Essentials of Total Customer Satisfaction

Barbara Rollin

It’s amazing what stores and businesses will do to keep you happy.  If you have a bad experience, let the business know.  Request compensation. You’ll be financially better off and feel better, too.  That’s because asking is psychologically healthier than just stewing about the injustice or simply complaining.

Remember — if you don’t ask, the answer is always no.

  • Honey works better than vinegar. Venting anger makes people respond defensively. It’s particularly ineffective when the person you’re talking to wasn’t responsible for the problem in the first place.

Try, “I wonder if you can help me.”  Turn the person into a friend who will assist you because your cause is just.  Indicate that you’re dissatisfied, but make it clear that you’re reasonable.

Begin the process in person or by phone.  Writing a letter should be your last resort.

Reason: Many people plan to send a letter but never get around to writing it.  Calling is easier and more personal.

  • Specify the desired remedy. When a clothing store forgot to remove the plastic antitheft device on a dress I purchased, I had to drive 20 minutes out of my way to bring it back. I asked to be compensated for my time — and received a $25 gift certificate.

When a national chain store kept a friend waiting two hours for the delivery of an appliance, he requested that the store pay his $25 hourly wage for those two lost hours.  Otherwise, he said, the deal was off and they could take the appliance back where it came from.  He got his $50.

  • Nothing is too outrageous to ask for. Years ago, I bought a bank certificate of deposit (CD) that paid 5%. Soon afterward, the rate on similar CDs jumped to 6%. I wasn’t very happy.

Such things happen all the time, of course, and most people take them in stride. I don’t.  I called my bank and asked them to raise the rate on my CD.  They did.

When rates continued to rise, I called again.  They raised my rate again.

Banks and other financial institutions can be especially accommodating when you request a better deal.  If you’re paying high interest on a credit card, call to request a lower rate.

Similarly, many credit card issuers are willing to waive their annual fees for good customers.

  • Don’t take no for an answer. If the first person you speak to turns you down, call back an hour later and talk with someone else. If you get two negative responses, ask for a supervisor.  At that level, you’re almost guaranteed to get the help you need.

You have more leverage with a national chain than with a single-store operation.  One of the few times I did not get what I wanted was at a bed-and-breakfast near Boston.  National chains recognize that you’ll have many future opportunities to use — or avoid — their services. Examples…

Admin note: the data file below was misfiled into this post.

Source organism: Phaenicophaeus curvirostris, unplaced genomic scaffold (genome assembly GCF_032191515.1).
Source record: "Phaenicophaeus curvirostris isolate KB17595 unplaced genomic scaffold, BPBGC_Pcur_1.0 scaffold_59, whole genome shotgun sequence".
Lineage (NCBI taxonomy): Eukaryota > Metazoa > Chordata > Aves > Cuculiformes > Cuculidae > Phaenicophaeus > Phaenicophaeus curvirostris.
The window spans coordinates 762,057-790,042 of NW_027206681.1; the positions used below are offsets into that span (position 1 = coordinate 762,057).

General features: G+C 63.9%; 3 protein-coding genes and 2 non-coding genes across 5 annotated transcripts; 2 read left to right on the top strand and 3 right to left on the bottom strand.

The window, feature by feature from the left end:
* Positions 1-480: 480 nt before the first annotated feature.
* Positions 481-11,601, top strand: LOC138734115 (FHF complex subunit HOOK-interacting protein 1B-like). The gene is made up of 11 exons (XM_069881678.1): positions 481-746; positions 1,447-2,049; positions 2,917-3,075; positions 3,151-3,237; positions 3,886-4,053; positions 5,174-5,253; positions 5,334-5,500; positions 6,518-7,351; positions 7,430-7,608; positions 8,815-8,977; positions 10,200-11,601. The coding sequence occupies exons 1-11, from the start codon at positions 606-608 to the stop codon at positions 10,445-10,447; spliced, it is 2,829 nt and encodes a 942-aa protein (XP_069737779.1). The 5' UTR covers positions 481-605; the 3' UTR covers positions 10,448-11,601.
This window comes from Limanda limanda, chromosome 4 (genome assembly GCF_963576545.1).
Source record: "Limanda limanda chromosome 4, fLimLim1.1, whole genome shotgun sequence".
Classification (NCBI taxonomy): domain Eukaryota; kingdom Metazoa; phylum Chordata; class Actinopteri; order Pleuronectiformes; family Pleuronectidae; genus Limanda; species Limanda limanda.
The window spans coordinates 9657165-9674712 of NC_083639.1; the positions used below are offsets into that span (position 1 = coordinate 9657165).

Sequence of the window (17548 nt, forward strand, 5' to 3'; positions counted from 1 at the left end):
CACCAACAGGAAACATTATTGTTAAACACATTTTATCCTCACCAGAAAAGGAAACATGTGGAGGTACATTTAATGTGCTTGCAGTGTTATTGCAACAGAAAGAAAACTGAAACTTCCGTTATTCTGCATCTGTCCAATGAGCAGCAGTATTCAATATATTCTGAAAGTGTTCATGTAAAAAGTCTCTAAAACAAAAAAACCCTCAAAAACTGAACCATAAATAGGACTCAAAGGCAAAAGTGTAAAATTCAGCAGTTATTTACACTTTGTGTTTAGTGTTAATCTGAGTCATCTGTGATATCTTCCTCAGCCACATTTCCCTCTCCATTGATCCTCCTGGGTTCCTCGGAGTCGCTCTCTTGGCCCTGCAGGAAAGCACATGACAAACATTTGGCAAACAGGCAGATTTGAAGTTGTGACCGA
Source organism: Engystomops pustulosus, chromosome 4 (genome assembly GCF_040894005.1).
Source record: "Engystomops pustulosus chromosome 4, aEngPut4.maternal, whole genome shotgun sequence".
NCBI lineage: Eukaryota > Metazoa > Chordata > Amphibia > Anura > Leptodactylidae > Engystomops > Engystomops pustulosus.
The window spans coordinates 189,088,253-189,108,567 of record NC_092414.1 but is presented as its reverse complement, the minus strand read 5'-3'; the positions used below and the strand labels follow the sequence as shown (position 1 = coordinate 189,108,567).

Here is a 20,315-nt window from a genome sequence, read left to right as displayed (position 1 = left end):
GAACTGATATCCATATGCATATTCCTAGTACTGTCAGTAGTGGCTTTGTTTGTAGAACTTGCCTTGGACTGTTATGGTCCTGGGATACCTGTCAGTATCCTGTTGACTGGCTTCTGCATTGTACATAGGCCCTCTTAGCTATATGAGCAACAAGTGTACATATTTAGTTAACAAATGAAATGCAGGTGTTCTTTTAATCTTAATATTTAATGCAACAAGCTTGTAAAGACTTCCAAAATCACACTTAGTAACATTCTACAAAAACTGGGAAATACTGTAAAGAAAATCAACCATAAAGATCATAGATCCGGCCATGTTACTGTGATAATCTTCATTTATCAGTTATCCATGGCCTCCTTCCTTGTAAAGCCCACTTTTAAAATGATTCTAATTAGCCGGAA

• A four-star hotel chain once stuck my husband and me in a room that was filled with dust. When I asked for help, they moved us to the executive floor at no extra charge.  It was cleaner and nicer up there.
  • A rental agency once gave us a car whose ashtray was filled with cigarettes — this after we had requested a nonsmoking vehicle! Because we were in a rush and had to take the car as it was, we suffered with the vehicle.  To make things right, the agency took one day’s charge, the extra gasoline charge and an additional $100 off the bill.  Instead of berating the woman at the desk for what the company had done to me, I had merely asked, “What can you do to compensate me for a bad experience?”  I’m still a customer.
  • .. even when the rules aren’t in your favor. Recently I bought chairs at a home-furnishings store, and they went on sale at 40% off a month later.  I asked to have 40% taken off my bill — and it was.  Other examples…
  • I’ve had repairs done free of charge even though the warranty had expired.
  • I’ve received sale prices even when I’ve left the “required” coupon at home.
  • I’ve returned goods even though I could not locate my sales receipt.
  • I’ve learned that stores that don’t advertise “we’ll match any price,” sometimes do. I wanted a pair of Birkenstock sandals and saw a great price at a store 40 minutes away.  Well, it wasn’t worth the drive.  So, I told my local department store about the price — and it matched the deal.  Salespeople have much more discretion than many shoppers realize.
  • Whatever else happens, never be afraid to speak up. You may think you’re being a pain in the neck, but that’s not the way many successful businesses see it.

Sometimes I’ve told the owner of a good restaurant that a certain dish was sub par.  He has been glad to get the feedback and has usually refunded the cost of the item.  And why not?  Put yourself in his shoes.  His nightmare is a customer who doesn’t complain — but never comes back.

  • Don’t settle for the first offer. A first offer is only that. Getting a $15 gift certificate is nice, but $25 is nicer.
By | 2017-11-23T11:58:33+00:00 November 23rd, 2017|Coaching News|0 Comments